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Goodwin's weekly : a thinking paper for thinking people. [volume] (Salt Lake City, Utah) 1902-1919, February 27, 1909, Image 1

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S Goodwin's Weekly. 1
Vol. XIV SALT LAKE CITY, UTAH, FEBRUARY 27, 1909. No. 17 ! I
The Unemployed
MR. GOMPERS says there are 2,000,000 men
of the labor unions who were employed
(i two years ago, who are now walking the
i streets. We think that Is a mistake. Wo
think quite half that number went to Eu
rope when the depression and crash came
a year and a half ago; but whether that is true
or not, there are too many idle men in this coun-
try, and that fact ought to be a concernment to
the Federal government and every "state govern
nient, for enforced idleness is the most dangerous
menace to free institutions. When a man is will
ing to work and cannot get work, if long enough
Continued the man, according to his nature be-
'r comes either an enemy of society or, his fibre
& broken down, a willing mendicant. Let a proud
man be forced to beg for a few months and he is
wont to conclude, his pride being broken, that it
Is easier to beg than to work, or, in shame and
desperation, he is liable to assume that justice is
dead, and that it is right for man to prey upon
his fellow man. The government of course is
only expected to clear obstructions from the path
of the citizen, but in times of great depression,
when the "great" financiers, through their manip
ulations, have brought panic and stagnation to
1 . business, then the thought of how the destitute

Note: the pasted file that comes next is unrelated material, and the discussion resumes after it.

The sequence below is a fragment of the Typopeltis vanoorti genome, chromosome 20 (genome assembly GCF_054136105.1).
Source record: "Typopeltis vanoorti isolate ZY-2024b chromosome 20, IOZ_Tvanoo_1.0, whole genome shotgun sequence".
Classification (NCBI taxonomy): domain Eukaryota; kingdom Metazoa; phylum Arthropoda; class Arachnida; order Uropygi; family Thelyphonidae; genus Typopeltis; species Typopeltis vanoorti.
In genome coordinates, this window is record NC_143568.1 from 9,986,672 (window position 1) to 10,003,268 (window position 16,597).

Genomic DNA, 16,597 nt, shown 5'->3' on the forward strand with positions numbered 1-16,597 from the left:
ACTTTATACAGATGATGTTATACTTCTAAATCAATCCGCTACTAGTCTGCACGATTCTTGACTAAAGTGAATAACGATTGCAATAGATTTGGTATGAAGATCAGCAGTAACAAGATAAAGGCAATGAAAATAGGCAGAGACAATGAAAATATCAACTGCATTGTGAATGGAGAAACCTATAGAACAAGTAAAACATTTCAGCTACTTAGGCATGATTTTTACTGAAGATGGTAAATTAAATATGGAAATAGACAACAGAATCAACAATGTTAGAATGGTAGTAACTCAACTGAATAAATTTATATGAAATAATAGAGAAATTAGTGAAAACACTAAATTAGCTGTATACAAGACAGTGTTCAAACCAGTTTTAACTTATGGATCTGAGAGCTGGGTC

ones can be provided foi !s, or should be, the
foremost question of the government. There is
plenty of work to be done which is needed. The
nation's defenses are not nearly perfect; there
are millions of acres of swamp lands which engi
neers say could easily be converted into fruitful
fields; there are rivers which should be canalized
and made navigable to relieve railroads from
their overburden of freight, and to reduce the
cost of transportation, and these needed works
should be rushed now while poor mjen need em
ployment. If necessary, the money to meet the
cost should be raised by issuing bonds. Let the
bonds draw 2 per cent and make them of the size
, of a gold note, to be redeemed In gold twenty
years hence, and let them pass from hand to
hand as money. The people would be glad to ac
cept them.
The tendency of the land is for the
money interests to run to combines, to make each
combine a rolling snowball to gather all the snow
' near, and the very poor have no chance. When